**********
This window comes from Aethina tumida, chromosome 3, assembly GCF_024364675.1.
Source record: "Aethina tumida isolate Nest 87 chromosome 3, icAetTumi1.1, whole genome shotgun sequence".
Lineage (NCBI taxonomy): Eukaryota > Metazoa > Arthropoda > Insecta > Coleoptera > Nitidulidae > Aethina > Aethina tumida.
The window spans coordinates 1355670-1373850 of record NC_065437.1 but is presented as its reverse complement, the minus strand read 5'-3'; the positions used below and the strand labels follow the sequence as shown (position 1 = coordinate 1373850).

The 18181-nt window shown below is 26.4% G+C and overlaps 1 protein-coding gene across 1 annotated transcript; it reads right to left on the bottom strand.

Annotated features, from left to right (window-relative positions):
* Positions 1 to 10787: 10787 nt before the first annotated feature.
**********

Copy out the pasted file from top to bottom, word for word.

This window comes from Aethina tumida, chromosome 3, assembly GCF_024364675.1.
Source record: "Aethina tumida isolate Nest 87 chromosome 3, icAetTumi1.1, whole genome shotgun sequence".
Lineage (NCBI taxonomy): Eukaryota > Metazoa > Arthropoda > Insecta > Coleoptera > Nitidulidae > Aethina > Aethina tumida.
The window spans coordinates 1355670-1373850 of record NC_065437.1 but is presented as its reverse complement, the minus strand read 5'-3'; the positions used below and the strand labels follow the sequence as shown (position 1 = coordinate 1373850).

The 18181-nt window shown below is 26.4% G+C and overlaps 1 protein-coding gene across 1 annotated transcript; it reads right to left on the bottom strand.

Annotated features, from left to right (window-relative positions):
* Positions 1 to 10787: 10787 nt before the first annotated feature.